After Luba Luft dies, Deckard asks the sociopathic Resch, “Do you think androids have souls?” With this query, Dick returns the scene to philosophical abstraction, moving it safely away from the brutal actuality of what the two men just did to Luba Luft.

Art and Spirit

In 1962, Dick published The Man in the High Castle, a novel set in a parallel history in which Germany and Japan won World War II and divided America between themselves. Here Dick considers art as a form of social currency while also continuing his consideration of the relationship between art, value, and the historicity of objects. Most of this unfolds through the activities of the antiques dealer, Robert Childan, and the craftsman-artist, Frank Frink.

Childan, who sells both real antiques and fakes, well understands the value of art as a form of currency, whether deployed through barter, gift, or bribe. He uses his expertise with antiques to ‘buy’ favor with both the important Japanese minister Nobusuke Tagomi and with the Kasouras, a young Japanese couple who are well connected and highly cultured. During a dinner at the Kasouras’ house, Childan—who begins by referring to himself as a “white barbarian” (p. 102)—mentally derides the Kasouras’ eclecticism, noting that “they pilfer customs right and left” (p. 107). The conclusion he reaches—“only the white races endowed with creativity” (p. 107)—allows him to reclaim cultural authority by recasting his barbarism as racial superiority.

When we first meet Frank Frink, he is making fake antique Colt revolvers for the Wyndam-Matson Corporation. After he is fired, his friend Ed McCarthy persuades him to start making original, contemporary, handmade jewelry. He shows some of these to Childan, who takes a few on consignment to sell as “small sculptures” (p. 140), wearable works of art. He gets one, a pin, into the hands of Paul Kasoura, whose friends laugh it off as a mere bit of amorphous melted metal, without apparent design, intention, or evident aesthetic qualities (p. 167).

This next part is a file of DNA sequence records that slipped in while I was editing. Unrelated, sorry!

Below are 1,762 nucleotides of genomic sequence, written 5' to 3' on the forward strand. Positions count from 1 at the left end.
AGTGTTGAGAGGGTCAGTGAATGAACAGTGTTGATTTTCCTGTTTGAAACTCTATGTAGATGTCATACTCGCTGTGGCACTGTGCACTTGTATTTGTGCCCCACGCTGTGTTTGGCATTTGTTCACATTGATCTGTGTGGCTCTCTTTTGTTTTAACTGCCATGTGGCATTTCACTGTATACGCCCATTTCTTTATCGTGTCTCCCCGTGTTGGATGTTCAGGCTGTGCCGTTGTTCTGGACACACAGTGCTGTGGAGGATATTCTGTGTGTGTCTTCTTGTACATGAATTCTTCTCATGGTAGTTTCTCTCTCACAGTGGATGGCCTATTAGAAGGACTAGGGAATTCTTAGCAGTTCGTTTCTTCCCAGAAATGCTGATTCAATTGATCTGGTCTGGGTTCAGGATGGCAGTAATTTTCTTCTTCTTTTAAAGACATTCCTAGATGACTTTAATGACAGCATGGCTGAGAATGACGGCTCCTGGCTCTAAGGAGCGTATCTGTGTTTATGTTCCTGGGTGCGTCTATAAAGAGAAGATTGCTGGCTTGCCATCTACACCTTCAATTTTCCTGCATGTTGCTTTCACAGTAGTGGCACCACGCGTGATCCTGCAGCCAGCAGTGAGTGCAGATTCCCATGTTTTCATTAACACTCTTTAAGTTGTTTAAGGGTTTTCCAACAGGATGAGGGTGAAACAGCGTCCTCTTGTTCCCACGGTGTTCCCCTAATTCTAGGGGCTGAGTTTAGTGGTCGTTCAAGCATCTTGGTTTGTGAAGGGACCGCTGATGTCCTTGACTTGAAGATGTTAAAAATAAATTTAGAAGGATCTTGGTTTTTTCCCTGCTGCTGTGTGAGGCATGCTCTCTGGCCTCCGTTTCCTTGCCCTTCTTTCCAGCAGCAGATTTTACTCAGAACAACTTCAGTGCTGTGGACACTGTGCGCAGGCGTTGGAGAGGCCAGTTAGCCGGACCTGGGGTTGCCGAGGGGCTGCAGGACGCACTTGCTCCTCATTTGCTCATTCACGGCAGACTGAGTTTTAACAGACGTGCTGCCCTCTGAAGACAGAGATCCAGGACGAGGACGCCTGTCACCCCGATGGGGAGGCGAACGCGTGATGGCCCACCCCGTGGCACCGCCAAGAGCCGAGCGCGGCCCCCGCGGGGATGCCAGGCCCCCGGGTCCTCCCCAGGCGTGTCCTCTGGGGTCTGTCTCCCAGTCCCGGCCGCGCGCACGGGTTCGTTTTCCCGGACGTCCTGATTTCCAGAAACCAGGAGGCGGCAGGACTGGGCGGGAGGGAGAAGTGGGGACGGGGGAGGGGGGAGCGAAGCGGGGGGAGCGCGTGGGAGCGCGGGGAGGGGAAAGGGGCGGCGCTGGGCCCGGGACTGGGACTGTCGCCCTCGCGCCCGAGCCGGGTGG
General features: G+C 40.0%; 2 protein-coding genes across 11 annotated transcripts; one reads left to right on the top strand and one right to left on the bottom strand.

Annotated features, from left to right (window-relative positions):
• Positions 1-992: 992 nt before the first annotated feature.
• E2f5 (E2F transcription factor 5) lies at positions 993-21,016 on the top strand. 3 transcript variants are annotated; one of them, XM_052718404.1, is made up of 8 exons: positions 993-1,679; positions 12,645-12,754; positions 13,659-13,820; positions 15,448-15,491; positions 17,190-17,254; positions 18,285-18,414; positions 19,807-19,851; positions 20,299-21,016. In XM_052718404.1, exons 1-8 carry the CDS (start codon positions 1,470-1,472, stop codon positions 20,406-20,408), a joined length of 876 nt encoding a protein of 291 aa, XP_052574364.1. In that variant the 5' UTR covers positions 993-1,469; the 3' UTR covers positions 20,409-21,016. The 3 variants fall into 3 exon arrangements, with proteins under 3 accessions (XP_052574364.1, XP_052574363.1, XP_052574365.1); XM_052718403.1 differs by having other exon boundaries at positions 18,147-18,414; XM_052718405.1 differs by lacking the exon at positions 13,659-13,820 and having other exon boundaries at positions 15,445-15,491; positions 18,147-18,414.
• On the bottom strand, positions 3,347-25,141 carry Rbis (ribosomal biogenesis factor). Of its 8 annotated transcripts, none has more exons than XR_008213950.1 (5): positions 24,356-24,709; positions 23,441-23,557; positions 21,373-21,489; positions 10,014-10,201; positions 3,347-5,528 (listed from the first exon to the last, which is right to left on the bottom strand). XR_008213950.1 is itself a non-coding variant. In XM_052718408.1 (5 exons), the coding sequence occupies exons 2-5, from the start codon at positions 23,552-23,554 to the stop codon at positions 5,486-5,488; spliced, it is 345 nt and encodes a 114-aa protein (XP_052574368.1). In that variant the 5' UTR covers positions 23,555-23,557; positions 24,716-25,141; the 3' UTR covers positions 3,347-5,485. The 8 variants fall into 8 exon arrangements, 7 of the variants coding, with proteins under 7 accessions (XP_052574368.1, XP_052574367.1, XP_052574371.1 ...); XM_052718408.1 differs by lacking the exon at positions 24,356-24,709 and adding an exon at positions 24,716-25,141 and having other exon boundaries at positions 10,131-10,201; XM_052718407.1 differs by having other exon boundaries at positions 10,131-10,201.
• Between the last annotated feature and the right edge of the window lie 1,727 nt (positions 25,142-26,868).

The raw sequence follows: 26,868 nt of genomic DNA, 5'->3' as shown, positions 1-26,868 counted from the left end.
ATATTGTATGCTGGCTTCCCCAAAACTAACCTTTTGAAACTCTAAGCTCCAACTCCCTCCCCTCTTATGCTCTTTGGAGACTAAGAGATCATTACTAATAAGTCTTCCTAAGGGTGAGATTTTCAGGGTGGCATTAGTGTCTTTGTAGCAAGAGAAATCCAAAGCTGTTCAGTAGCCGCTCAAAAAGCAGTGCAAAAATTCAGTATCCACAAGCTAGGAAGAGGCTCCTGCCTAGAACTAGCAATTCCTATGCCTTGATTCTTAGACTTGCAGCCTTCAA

Kasoura nonetheless comes to value Frink’s jewelry, finding that it is “alive in the now” whereas historical artifacts and relics “merely remain”; it has a quality that is “in opposition to historicity” (p. 168). Paul Kasoura further observes (p. 169) that the pin made by Frink is so formless that it stands outside art, and so unique that there is no word that can properly categorize it. It is an authentically new thing in the world, and it comes to serve as a kind of test of character in the later parts of the book. When Nobusuke Tagomi sees the jewelry, Robert Childan tells him:

These are not the old.... These are the new. This is the new life of my country, sir. The beginning in the form of tiny imperishable seeds. Of beauty. (pp. 215–16)

Tagomi is unable to see this but buys one anyway, as a matter of hope, sensing in Frink’s work “the contracted germ of the future” (p. 216).

Here art is not functioning as religion, precisely, but is positioned next door to it, as the carrier of the culture’s spirit. It is that which is most authentic, that which cannot itself be bought, sold, or traded away. It is no accident that Dick twice uses metaphors drawn from biology in this section—the tiny seeds and the contracted germ—since he is suggesting a quasi-life force in Frink’s objects that places them between Benjamin’s auratic objects and life itself. What is unique to Frink’s jewelry is the way that spiritual value is directly linked to political resistance. The characters who value Frink’s work—Kasoura, Childan, Tagomi, Frink himself—all have serious reservations about Nazified America. By accepting this incomprehensible jewelry made by a Jewish-American ex-forger who is held in suspicion by the authorities—and by accepting it without even really understanding it—Kasoura, Tagomi, and Childan all gain a talisman through which they can begin to imagine speaking back to power. Through their ekphrastic struggles to properly describe Frink’s jewelry to each other, they end by finding their own voices. And to the degree that Frink’s formless object actually defies description, it casts into question the entire ekphrastic enterprise.

Art and Forgery